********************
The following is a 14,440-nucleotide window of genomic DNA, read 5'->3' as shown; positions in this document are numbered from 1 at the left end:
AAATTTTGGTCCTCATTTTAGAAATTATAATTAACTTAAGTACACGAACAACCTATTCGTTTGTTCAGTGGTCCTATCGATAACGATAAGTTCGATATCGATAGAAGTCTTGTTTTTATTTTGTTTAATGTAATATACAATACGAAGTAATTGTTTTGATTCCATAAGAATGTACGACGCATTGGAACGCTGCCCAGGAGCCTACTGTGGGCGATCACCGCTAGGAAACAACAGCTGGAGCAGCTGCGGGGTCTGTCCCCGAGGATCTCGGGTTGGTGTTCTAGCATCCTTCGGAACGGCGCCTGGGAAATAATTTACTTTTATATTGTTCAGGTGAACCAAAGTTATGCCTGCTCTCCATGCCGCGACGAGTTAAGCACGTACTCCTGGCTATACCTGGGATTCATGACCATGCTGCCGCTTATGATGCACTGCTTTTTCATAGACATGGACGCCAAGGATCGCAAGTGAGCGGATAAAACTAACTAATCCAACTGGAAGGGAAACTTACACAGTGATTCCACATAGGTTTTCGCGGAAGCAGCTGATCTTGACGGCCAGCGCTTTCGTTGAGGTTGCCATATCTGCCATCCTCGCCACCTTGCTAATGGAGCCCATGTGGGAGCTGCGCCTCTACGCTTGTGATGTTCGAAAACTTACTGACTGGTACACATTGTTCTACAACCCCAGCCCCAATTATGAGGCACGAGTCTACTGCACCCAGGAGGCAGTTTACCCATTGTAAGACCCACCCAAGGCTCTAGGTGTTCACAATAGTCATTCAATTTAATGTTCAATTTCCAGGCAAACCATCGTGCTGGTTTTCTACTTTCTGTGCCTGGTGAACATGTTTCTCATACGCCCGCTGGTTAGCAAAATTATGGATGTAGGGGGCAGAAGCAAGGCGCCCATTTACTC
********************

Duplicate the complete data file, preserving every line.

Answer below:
The following is a 14,440-nucleotide window of genomic DNA, read 5'->3' as shown; positions in this document are numbered from 1 at the left end:
AAATTTTGGTCCTCATTTTAGAAATTATAATTAACTTAAGTACACGAACAACCTATTCGTTTGTTCAGTGGTCCTATCGATAACGATAAGTTCGATATCGATAGAAGTCTTGTTTTTATTTTGTTTAATGTAATATACAATACGAAGTAATTGTTTTGATTCCATAAGAATGTACGACGCATTGGAACGCTGCCCAGGAGCCTACTGTGGGCGATCACCGCTAGGAAACAACAGCTGGAGCAGCTGCGGGGTCTGTCCCCGAGGATCTCGGGTTGGTGTTCTAGCATCCTTCGGAACGGCGCCTGGGAAATAATTTACTTTTATATTGTTCAGGTGAACCAAAGTTATGCCTGCTCTCCATGCCGCGACGAGTTAAGCACGTACTCCTGGCTATACCTGGGATTCATGACCATGCTGCCGCTTATGATGCACTGCTTTTTCATAGACATGGACGCCAAGGATCGCAAGTGAGCGGATAAAACTAACTAATCCAACTGGAAGGGAAACTTACACAGTGATTCCACATAGGTTTTCGCGGAAGCAGCTGATCTTGACGGCCAGCGCTTTCGTTGAGGTTGCCATATCTGCCATCCTCGCCACCTTGCTAATGGAGCCCATGTGGGAGCTGCGCCTCTACGCTTGTGATGTTCGAAAACTTACTGACTGGTACACATTGTTCTACAACCCCAGCCCCAATTATGAGGCACGAGTCTACTGCACCCAGGAGGCAGTTTACCCATTGTAAGACCCACCCAAGGCTCTAGGTGTTCACAATAGTCATTCAATTTAATGTTCAATTTCCAGGCAAACCATCGTGCTGGTTTTCTACTTTCTGTGCCTGGTGAACATGTTTCTCATACGCCCGCTGGTTAGCAAAATTATGGATGTAGGGGGCAGAAGCAAGGCGCCCATTTACTC